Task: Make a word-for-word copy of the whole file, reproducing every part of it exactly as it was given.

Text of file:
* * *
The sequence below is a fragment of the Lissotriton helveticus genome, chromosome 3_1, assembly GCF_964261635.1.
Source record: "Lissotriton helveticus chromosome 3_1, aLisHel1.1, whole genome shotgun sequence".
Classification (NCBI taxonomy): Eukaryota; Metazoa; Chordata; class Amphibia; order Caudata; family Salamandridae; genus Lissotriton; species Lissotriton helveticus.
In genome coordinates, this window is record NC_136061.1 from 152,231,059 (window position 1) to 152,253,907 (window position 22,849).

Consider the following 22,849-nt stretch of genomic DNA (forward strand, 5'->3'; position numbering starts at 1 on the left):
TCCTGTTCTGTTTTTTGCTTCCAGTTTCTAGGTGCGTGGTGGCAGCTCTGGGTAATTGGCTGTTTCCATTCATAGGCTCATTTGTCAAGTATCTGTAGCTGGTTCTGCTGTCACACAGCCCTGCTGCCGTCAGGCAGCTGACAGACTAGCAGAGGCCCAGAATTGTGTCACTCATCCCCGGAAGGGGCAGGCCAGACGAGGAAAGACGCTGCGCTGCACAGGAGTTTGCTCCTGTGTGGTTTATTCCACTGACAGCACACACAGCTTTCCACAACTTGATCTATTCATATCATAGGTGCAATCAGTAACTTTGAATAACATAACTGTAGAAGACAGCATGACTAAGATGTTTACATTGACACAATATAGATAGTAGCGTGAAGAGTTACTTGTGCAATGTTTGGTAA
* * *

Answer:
The sequence below is a fragment of the Lissotriton helveticus genome, chromosome 3_1, assembly GCF_964261635.1.
Source record: "Lissotriton helveticus chromosome 3_1, aLisHel1.1, whole genome shotgun sequence".
Classification (NCBI taxonomy): Eukaryota; Metazoa; Chordata; class Amphibia; order Caudata; family Salamandridae; genus Lissotriton; species Lissotriton helveticus.
In genome coordinates, this window is record NC_136061.1 from 152,231,059 (window position 1) to 152,253,907 (window position 22,849).

Consider the following 22,849-nt stretch of genomic DNA (forward strand, 5'->3'; position numbering starts at 1 on the left):
TCCTGTTCTGTTTTTTGCTTCCAGTTTCTAGGTGCGTGGTGGCAGCTCTGGGTAATTGGCTGTTTCCATTCATAGGCTCATTTGTCAAGTATCTGTAGCTGGTTCTGCTGTCACACAGCCCTGCTGCCGTCAGGCAGCTGACAGACTAGCAGAGGCCCAGAATTGTGTCACTCATCCCCGGAAGGGGCAGGCCAGACGAGGAAAGACGCTGCGCTGCACAGGAGTTTGCTCCTGTGTGGTTTATTCCACTGACAGCACACACAGCTTTCCACAACTTGATCTATTCATATCATAGGTGCAATCAGTAACTTTGAATAACATAACTGTAGAAGACAGCATGACTAAGATGTTTACATTGACACAATATAGATAGTAGCGTGAAGAGTTACTTGTGCAATGTTTGGTAA